AD Featuring "Desktop Appraisal" training

Now, the FHFA is considering implementing hybrid appraisals that enlist a third-party – typically an appraiser trainee, home inspector or real estate agent – to collect the data for a lender and certified appraiser once past the automated underwriting system. Yesterday (DEC 27TH) the FHFA announced a Request for Input on the subject, looking for comments on the possible risks/rewards of such a plan.

Could this be the next step in true appraisal disruption? Time will tell, but in the meantime, we need to prepare for a good chance that your appraiser may not ever set foot in your home.


There are three main steps I have started doing for all the properties I list for our customers that i believe have helped get the highest value during a desktop appraisal. I have personally been through 5 desktop appraisals this year and each one met value.

  1. Take great photos: Your photos must not only look fabulous but they must tell the story of how the layout of the home functions, does the kitchen overlook the living room, making it an "open concept"? Is their access to the porch from the master bedroom allowing a private retreat to a covered patio? Does the photographer have a wide enough angle on his chosen camera to allow for the custom tile work in the oversized greek shower you paid two months of salary for actually show up?

  2. Make a list: Do not make the mistake of thinking that the public description of the features in the home is enough, all though important there is just not enough space in the public description to cover much needed details for an appraiser. So we create a word document of every upgrade in the house since it was last purchased, typically this is a bullet format top to bottom of everything in the house, to really impress the appraiser this list should feature dates installed and permits pulled fill required.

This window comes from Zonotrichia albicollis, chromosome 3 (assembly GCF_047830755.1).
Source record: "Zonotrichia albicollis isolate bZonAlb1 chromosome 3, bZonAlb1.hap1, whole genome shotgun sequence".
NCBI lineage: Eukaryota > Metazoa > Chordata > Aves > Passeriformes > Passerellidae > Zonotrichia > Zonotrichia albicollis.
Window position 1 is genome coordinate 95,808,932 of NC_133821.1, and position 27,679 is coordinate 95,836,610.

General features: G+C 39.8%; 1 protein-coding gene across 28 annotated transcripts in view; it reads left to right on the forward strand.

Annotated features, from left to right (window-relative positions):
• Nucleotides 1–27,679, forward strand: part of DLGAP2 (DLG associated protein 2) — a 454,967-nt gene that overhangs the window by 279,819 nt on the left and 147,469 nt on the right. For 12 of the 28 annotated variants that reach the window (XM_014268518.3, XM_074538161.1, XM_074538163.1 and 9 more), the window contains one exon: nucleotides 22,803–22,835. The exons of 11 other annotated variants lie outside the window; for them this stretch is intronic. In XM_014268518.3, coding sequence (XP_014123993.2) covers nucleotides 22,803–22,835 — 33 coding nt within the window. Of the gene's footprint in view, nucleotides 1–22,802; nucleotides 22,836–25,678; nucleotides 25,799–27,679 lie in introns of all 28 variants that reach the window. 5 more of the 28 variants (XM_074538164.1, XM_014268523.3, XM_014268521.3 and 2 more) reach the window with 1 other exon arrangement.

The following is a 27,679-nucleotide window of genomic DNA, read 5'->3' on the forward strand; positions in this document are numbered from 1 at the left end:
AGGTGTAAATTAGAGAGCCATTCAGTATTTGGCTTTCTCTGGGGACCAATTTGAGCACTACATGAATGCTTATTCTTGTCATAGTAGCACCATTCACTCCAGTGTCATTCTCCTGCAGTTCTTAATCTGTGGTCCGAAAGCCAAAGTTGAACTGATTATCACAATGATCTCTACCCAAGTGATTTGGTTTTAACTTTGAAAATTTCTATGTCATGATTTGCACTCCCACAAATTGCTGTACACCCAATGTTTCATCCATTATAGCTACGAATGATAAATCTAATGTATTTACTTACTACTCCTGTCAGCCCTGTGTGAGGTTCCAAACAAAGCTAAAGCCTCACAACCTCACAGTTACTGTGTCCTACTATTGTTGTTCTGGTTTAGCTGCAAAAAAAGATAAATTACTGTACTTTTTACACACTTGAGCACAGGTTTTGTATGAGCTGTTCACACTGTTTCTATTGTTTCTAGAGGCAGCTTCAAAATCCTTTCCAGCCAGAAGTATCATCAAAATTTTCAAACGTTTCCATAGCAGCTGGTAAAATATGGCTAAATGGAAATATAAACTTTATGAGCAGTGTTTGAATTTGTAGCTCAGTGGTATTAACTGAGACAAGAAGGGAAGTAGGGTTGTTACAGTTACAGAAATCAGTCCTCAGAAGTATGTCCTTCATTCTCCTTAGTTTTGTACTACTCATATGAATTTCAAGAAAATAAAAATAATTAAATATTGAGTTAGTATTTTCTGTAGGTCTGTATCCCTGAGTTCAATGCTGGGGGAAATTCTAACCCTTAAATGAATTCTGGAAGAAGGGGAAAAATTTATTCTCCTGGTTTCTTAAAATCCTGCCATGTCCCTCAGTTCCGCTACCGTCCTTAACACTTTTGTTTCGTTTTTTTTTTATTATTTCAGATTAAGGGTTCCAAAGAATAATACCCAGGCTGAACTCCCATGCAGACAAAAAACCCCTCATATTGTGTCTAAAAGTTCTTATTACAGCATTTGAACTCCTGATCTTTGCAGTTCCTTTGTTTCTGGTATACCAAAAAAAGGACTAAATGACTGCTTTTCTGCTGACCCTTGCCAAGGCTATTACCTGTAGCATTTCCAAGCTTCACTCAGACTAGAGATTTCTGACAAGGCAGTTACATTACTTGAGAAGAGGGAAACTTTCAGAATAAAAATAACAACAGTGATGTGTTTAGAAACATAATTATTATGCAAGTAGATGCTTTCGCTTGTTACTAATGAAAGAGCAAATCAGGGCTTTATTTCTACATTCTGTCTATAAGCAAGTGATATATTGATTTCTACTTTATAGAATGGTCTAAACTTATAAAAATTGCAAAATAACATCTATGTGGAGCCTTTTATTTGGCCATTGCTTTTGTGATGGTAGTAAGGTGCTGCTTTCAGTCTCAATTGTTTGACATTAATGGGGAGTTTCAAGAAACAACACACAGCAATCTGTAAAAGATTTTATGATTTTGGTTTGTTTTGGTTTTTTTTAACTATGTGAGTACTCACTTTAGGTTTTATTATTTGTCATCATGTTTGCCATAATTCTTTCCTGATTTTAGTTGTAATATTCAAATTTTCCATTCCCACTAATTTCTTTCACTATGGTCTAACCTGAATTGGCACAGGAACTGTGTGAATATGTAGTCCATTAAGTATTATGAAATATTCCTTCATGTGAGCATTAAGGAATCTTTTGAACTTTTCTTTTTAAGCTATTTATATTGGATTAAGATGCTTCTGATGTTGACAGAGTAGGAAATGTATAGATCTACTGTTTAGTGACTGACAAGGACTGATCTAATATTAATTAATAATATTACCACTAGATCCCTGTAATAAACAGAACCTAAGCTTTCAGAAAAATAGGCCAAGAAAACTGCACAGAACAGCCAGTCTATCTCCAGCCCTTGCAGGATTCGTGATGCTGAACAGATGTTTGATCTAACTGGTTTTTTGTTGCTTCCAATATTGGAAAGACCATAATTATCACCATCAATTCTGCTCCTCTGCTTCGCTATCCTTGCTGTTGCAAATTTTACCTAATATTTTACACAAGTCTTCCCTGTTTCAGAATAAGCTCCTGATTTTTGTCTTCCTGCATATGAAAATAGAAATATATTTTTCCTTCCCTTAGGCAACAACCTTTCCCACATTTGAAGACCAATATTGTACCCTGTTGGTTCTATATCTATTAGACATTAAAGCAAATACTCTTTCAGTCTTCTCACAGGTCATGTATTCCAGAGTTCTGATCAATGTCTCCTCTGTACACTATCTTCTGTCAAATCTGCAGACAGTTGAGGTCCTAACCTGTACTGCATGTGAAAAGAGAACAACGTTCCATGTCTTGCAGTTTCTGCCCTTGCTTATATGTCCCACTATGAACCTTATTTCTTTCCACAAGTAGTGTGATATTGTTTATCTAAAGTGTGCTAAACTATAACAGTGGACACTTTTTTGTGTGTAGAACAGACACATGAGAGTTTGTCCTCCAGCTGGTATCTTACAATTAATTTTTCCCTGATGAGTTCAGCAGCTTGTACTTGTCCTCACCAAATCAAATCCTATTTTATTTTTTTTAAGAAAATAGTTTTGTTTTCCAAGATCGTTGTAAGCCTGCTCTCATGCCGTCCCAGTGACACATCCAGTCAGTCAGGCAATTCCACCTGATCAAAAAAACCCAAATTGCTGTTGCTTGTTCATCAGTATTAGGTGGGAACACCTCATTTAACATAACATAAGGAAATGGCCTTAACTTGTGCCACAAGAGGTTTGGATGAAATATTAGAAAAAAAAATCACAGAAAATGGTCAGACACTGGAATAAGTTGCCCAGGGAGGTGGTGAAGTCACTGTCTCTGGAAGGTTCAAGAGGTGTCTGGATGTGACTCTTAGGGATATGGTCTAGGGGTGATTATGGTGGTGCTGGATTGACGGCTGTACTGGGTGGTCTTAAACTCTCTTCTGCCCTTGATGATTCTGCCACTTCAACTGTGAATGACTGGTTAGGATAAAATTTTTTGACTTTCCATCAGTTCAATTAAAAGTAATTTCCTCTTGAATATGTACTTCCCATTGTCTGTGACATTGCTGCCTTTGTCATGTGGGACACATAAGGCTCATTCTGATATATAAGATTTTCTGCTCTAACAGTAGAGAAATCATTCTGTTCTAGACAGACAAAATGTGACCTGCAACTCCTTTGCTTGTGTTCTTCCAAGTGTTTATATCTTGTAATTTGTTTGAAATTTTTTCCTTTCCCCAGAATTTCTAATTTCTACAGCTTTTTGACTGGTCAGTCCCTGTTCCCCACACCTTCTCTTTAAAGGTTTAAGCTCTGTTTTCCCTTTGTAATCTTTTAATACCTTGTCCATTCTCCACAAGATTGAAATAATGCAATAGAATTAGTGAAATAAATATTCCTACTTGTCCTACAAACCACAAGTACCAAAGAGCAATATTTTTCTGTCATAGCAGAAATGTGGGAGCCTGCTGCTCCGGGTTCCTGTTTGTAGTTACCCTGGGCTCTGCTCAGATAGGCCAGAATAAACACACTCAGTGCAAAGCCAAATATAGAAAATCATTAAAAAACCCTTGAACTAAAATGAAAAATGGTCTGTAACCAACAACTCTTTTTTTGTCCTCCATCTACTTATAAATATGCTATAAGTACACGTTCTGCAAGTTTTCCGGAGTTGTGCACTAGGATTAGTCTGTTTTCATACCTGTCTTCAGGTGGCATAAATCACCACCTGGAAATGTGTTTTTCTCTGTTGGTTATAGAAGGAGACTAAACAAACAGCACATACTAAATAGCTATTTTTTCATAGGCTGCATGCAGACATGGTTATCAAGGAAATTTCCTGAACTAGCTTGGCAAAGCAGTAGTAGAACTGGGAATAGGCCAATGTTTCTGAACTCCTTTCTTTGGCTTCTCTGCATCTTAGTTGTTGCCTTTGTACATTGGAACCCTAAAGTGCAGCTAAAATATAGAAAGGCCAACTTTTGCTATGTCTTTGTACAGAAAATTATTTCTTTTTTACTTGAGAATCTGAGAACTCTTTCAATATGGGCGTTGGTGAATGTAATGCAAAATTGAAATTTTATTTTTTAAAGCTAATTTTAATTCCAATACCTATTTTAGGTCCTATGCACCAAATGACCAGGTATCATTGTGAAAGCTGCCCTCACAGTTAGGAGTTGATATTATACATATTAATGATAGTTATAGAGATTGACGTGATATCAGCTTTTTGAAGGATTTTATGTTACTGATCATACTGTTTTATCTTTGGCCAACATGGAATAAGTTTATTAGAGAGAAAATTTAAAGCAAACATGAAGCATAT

3. Call the appraiser: It's important to connect the dots for your appraiser, he or she is typically very busy, and trust me you want them to be, thats part of the experience thats needed to appraise correctly. That being said, a short phone call explaining that you are going to email them a list of upgrades to the property or giving them your personal cell in case they have questions can go along way. I have recieved calls from appraisers late at night because i told them, please call if you have questions anytime and then kept emailing and reminding them Im here for them. This open line of communication can often make the difference.


A lot of the appraisal process is more art than science and its these clear lines of communication that help the appraiser feel comfortable that the property is worth what you have it under contract for. Thousands of dollars are on the line for appraisals in todays market, and typically they come in less than over in the multiple offer climate we are currently in. So take it serious and don't make the mistake of "hoping it all works out fine" go the extra mile and provide the information and healthy communication to give your listing an edge.


Feel free to email me direct with your housing questions,


Landon Whitt, Principal Broker OKCREAL

LANDON@OKCREAL.COM